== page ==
Grandmother and bookkeeper by day, Deb Johnston turns into a zombie at night.
She's among 900 performers hired for seasonal jobs staging Howl-O-Scream at Busch Gardens Tampa. For five weekends through Oct. 29, the no-kids-under-13 gorefest draws 25,000 paying customers on peak nights to scare zones, shows and seven haunted house attractions.
Over 11 seasons Johnston has played a ghost, voodoo queen, nursing aide to an out-of-control surgeon and the caged mother of a serial killer. This year she's paid $10.50 an hour as a grotesque scare-actor called "Front Door Francis" in Zombie Mortuary, the park's haunted house homage to Night of the Living Dead.
In an interview with the St. Petersburg Times, Johnston, 53, talked about the jobs, tools of the zombie trade and why she keeps doing it.
What's the appeal of a job scaring people?
I'm the epitome of an easy scare. My boys have been sneaking up and scaring me at home for years, so this is payback. It is an adrenaline rush to bring some big, bad macho dude right down to the floor. Teen girls are the easiest scares, but some of them cop an attitude when you get them. I mean, if you don't want to be scared, what are you doing here?
How does a team work?
We essentially scare two ways. The startle, a sudden movement or loud noise when somebody doesn't expect it. Or an atmospheric scare where you're hidden in a spooky setting or sitting very still like a mannequin, then spring to life. Some people put their hand right in front of my eyes and say, "No, she's not real." Then I nail them.
You learn to read people. Sometimes I just move a leg, and people think I'm coming after them. Or I sneak up behind and breathe on the back of their ear. In our room we have four characters and "Fluffy," a huge animatronic Great Dane that lunges, growling and barking, out of the darkness. Once Fluffy gets them, they back into another scare-actor who scares them back to me. We go for the ultimate pingpong scare. That's when we get them six or seven times in a row before they can escape to the next room.
If you show any sign of fear or hide behind friends, scare-actors really go after you. We try to push people already feeling uncomfortable just beyond their comfort zone. On break, I've heard scare-actors brag when someone wets their pants. Sometimes people just drop into the fetal position. One couple walked in, looked around and walked right out. Last week a guy was scared out of his hair. We found his wig.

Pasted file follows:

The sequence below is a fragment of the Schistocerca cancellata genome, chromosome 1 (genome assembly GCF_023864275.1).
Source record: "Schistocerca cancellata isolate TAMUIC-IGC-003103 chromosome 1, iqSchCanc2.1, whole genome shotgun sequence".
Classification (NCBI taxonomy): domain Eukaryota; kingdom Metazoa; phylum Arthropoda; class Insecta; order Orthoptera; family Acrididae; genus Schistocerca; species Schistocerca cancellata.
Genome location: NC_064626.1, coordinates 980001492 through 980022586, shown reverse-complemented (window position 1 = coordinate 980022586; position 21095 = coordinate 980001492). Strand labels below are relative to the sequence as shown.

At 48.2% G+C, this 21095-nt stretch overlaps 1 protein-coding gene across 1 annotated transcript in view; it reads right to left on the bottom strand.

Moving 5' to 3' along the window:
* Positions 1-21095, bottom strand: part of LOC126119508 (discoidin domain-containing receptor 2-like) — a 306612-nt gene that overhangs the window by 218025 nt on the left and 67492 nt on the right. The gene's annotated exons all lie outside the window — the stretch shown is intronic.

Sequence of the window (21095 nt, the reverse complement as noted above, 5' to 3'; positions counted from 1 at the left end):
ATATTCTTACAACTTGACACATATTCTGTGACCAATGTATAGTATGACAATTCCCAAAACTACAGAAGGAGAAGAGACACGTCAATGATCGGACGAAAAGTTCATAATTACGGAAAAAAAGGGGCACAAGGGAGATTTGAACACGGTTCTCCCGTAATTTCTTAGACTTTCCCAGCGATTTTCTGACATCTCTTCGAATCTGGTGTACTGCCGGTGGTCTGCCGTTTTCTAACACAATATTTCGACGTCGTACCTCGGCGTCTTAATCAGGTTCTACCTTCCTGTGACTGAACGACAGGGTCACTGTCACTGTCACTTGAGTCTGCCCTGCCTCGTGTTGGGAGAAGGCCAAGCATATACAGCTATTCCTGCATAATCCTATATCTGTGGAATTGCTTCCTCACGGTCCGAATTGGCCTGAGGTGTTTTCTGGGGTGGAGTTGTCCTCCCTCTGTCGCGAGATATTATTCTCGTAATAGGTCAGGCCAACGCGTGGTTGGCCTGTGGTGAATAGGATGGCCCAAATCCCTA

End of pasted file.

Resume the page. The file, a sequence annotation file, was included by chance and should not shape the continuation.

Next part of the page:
What about the hours?
We work 30-minute shifts and a single one-hour turn from 6 p.m. to 2 a.m. We target every third person, but when we have a continuous conga line passing through, we move around and pick our shots.
How did you get into this?
A classified ad in the paper. I've always had an interest in performing, costuming and makeup. At Halloween I made costumes for the kids. I have a collection of 2,000 movies. I was singing in a family quartet at age 5 and in musicals through college. I appeared at Carnegie Hall and toured Europe for a month with America's Youth in Concert. At church I've produced children's programs and sang in the choir. With a range in four octaves, I sang Doris Day's My Secret Love at my Busch Gardens audition.
You grew up in a religious family. What do they think?
Most of them love it. But before my mother died, she would say, "You're not doing that Halloween thing again, are you?" She thought it was demonic evil. I just told her, "The brightest light shines in the darkness." Besides, the people here are phenomenal and fun-loving. Only occasionally someone who had too much to drink acts up, but they are ejected quickly.
Does the extra money help?
I've always juggled three jobs. Balancing the books at an insurance agency and at my church. Doing people's taxes. But this year it's really needed because my husband, Martin, has been out of full-time work two years, and my boys are grown up but still living at home. One finished training and is looking for an X-ray tech job. The other works backstage here. Martin has been a Busch scare-actor for six years (currently a creepy-looking grease monkey who keeps the ambulances rolling that deliver corpses for the 58 resident zombies' meals). He's always been a backstage type, but this really brought him out of his shell.
Is there much character development?
Some. In training we learn zombies only moan the last thing they said before becoming the living dead. I say "Get out. You're driving me nuts." But it always comes out: "gahtowurrfturdrrrrvnggggmntsss."
Mark Albright can be reached at firstname.lastname@example.org or (727) 893-8252.